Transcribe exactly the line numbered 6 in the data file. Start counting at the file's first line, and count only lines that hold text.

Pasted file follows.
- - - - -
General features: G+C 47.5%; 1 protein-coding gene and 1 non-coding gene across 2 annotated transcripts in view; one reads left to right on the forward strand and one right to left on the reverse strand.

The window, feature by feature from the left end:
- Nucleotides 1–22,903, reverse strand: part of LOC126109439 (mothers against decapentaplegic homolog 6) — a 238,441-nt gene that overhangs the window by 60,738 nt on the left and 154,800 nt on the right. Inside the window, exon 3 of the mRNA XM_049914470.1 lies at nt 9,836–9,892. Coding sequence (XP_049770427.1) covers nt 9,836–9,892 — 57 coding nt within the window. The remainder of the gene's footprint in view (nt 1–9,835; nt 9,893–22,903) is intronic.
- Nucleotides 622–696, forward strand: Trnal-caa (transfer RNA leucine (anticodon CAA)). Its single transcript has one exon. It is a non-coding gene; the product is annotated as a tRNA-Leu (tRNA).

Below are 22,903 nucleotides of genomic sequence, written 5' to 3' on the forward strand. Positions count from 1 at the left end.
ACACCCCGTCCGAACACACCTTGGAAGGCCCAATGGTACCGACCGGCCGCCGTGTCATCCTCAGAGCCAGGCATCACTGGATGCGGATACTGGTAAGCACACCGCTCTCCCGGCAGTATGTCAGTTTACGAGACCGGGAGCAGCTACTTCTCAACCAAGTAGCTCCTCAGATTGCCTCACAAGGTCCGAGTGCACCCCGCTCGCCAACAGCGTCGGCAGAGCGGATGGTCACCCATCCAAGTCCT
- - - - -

ACACCCCGTCCGAACACACCTTGGAAGGCCCAATGGTACCGACCGGCCGCCGTGTCATCCTCAGAGCCAGGCATCACTGGATGCGGATACTGGTAAGCACACCGCTCTCCCGGCAGTATGTCAGTTTACGAGACCGGGAGCAGCTACTTCTCAACCAAGTAGCTCCTCAGATTGCCTCACAAGGTCCGAGTGCACCCCGCTCGCCAACAGCGTCGGCAGAGCGGATGGTCACCCATCCAAGTCCT